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Abstract Title:

The efficacy of vitamin E against oxidative damage and autoantibody production in systemic lupus erythematosus: a preliminary study.

Abstract Source:

Nat Prod Res. 2008 Mar 20;22(5):422-7. PMID: 17143589

Abstract Author(s):

Etsuko Maeshima, Xiang-Ming Liang, Mikako Goda, Haruhisa Otani, Masatoshi Mune

Abstract:

The hypothesis that reactive oxygen species (ROS) modification of DNA is involved in the development of autoantibodies in systemic lupus erythematosus (SLE) is supported by the enhanced reactivity of anti-DNA antibodies to ROS-denatured DNA. We studied the efficacy of vitamin E against both oxidative DNA damage and autoantibody production in SLE. Urinary 8-hydroxydeoxyguanosine (8-OHdG), an indicator of oxidative DNA damage, and the anti-double-stranded DNA (anti-ds DNA) antibody, a predictor of disease activity, were assayed twice, first during the season with the most intense sunlight and then later in the year. Twelve women among 36 outpatients received vitamin E (150 to 300 mg/day) together with prednisolone (PSL). No significant age or daily dose of PSL differences were evident between patient groups. Urinary 8-OHdG in the PSL with vitamin E group (15.0 +/- 10.2 ng/mg during the period of intense sunlight and 11.7 +/- 8.7 ng/mg during the remainder of the year) did not differ significantly from that in the PSL without vitamin E group (20.0 +/- 23.2 and 11.0 +/- 5.9 ng/mg, at these respective times), but the anti-ds DNA antibody titer in the PSL with vitamin E group (17.9 +/- 20.3 IU/l during the period of intense sunlight and 16.3 +/- 19.4 IU/l during the remainder of the year) was significantly lower than that in the PSL without vitamin E group for both sunlight-defined periods (66.3 +/- 76.8 and 55.8 +/- 59.0 IU/l, at these respective times; P < 0.05). The present study suggests that vitamin E can suppress autoantibody production via a mechanism independent of antioxidant activity.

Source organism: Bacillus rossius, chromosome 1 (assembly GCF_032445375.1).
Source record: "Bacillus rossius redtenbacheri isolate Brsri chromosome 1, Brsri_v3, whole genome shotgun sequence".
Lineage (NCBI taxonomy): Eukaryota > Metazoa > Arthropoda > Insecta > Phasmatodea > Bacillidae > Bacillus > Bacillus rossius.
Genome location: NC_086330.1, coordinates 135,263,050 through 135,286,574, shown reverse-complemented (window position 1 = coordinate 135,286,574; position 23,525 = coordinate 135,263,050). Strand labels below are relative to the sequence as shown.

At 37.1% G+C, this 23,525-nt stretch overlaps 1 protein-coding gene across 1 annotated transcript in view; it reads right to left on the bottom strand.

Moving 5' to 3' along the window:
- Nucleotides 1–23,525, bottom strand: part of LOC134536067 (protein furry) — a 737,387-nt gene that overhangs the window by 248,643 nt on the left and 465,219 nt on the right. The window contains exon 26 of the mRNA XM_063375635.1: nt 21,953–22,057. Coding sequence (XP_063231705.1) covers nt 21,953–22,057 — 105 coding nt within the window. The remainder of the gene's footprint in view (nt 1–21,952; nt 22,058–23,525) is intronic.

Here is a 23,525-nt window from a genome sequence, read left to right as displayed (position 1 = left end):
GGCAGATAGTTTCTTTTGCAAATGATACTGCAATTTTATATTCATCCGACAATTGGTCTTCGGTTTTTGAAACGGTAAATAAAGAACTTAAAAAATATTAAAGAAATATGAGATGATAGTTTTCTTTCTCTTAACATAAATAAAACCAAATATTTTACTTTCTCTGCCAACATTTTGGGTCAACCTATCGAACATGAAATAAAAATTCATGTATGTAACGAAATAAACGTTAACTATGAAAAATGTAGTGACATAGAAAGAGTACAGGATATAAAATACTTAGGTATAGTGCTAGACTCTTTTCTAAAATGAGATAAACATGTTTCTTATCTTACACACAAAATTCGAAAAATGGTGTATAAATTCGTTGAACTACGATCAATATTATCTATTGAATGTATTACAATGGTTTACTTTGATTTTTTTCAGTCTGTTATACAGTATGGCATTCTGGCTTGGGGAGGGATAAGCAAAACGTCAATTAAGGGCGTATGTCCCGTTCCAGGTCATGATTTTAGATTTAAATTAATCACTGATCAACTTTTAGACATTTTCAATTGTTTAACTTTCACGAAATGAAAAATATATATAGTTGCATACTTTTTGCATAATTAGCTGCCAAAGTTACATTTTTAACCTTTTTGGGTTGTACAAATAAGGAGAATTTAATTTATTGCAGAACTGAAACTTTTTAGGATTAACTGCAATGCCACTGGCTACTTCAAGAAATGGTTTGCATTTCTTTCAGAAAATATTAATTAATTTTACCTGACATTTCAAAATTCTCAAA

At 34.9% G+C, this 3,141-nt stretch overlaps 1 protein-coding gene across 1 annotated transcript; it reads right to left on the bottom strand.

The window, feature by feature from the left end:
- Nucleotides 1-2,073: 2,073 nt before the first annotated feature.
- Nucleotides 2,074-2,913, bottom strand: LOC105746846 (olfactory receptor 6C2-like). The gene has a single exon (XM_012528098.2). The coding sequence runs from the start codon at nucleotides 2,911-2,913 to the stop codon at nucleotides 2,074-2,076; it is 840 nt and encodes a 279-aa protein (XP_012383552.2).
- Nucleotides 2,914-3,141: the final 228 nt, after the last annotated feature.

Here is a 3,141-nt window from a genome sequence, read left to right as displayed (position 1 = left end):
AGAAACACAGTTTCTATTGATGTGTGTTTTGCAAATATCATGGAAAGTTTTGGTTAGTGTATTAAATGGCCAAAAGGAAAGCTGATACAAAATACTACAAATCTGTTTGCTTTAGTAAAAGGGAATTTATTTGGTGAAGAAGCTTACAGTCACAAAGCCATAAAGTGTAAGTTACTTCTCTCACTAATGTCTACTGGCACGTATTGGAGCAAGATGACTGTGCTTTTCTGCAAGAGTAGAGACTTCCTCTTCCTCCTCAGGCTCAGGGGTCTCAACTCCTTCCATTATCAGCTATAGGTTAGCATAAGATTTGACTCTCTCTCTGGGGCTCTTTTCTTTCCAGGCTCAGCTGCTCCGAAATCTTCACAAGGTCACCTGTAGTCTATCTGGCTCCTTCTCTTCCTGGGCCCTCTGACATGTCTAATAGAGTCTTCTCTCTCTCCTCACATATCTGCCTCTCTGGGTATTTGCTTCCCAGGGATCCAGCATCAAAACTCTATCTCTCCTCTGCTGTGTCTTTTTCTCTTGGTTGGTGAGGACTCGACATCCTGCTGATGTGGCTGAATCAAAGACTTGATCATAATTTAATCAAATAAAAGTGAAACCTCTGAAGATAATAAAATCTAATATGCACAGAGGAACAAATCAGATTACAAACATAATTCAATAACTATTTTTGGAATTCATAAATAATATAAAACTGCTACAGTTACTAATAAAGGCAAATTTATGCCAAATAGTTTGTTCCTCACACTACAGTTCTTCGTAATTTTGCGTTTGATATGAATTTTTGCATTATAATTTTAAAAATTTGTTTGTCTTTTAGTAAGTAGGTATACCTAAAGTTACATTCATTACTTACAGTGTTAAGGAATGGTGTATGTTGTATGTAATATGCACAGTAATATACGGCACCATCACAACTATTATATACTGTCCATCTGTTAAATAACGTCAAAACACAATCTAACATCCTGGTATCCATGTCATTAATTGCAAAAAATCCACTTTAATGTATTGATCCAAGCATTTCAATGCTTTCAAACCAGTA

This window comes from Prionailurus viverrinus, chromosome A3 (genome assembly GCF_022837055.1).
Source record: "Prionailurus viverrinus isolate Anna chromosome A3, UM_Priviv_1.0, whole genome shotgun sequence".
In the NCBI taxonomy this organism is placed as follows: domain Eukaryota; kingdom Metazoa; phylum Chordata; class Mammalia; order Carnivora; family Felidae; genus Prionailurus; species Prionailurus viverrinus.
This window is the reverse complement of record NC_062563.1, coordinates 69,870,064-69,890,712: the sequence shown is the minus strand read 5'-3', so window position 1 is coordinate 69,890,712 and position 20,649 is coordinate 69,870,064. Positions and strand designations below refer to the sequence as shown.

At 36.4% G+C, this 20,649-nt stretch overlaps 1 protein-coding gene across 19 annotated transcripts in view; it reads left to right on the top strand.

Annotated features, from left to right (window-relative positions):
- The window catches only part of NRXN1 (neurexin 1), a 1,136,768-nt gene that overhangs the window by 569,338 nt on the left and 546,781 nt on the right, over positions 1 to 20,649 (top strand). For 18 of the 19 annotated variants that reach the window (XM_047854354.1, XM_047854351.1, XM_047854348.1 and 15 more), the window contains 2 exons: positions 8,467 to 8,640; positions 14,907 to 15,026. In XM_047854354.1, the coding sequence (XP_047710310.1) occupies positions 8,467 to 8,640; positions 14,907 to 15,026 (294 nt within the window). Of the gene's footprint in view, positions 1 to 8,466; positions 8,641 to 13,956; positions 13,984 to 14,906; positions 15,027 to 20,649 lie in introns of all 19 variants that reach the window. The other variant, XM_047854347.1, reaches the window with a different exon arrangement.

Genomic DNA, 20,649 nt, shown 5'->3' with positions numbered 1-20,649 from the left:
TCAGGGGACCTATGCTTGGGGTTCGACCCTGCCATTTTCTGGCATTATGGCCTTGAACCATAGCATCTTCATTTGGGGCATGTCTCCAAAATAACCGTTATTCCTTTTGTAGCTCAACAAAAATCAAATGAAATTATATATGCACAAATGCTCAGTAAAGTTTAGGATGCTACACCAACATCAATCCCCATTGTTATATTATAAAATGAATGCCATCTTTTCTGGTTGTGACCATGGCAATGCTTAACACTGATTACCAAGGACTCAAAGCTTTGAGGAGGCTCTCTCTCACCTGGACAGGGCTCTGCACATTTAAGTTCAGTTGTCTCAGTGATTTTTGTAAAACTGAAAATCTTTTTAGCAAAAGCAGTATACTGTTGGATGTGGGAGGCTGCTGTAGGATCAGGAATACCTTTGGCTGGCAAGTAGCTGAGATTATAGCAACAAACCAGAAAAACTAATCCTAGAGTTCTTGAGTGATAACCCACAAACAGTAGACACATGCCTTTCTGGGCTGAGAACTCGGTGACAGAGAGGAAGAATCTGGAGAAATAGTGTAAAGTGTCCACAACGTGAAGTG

Study Type : Human Study

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Sayer Ji
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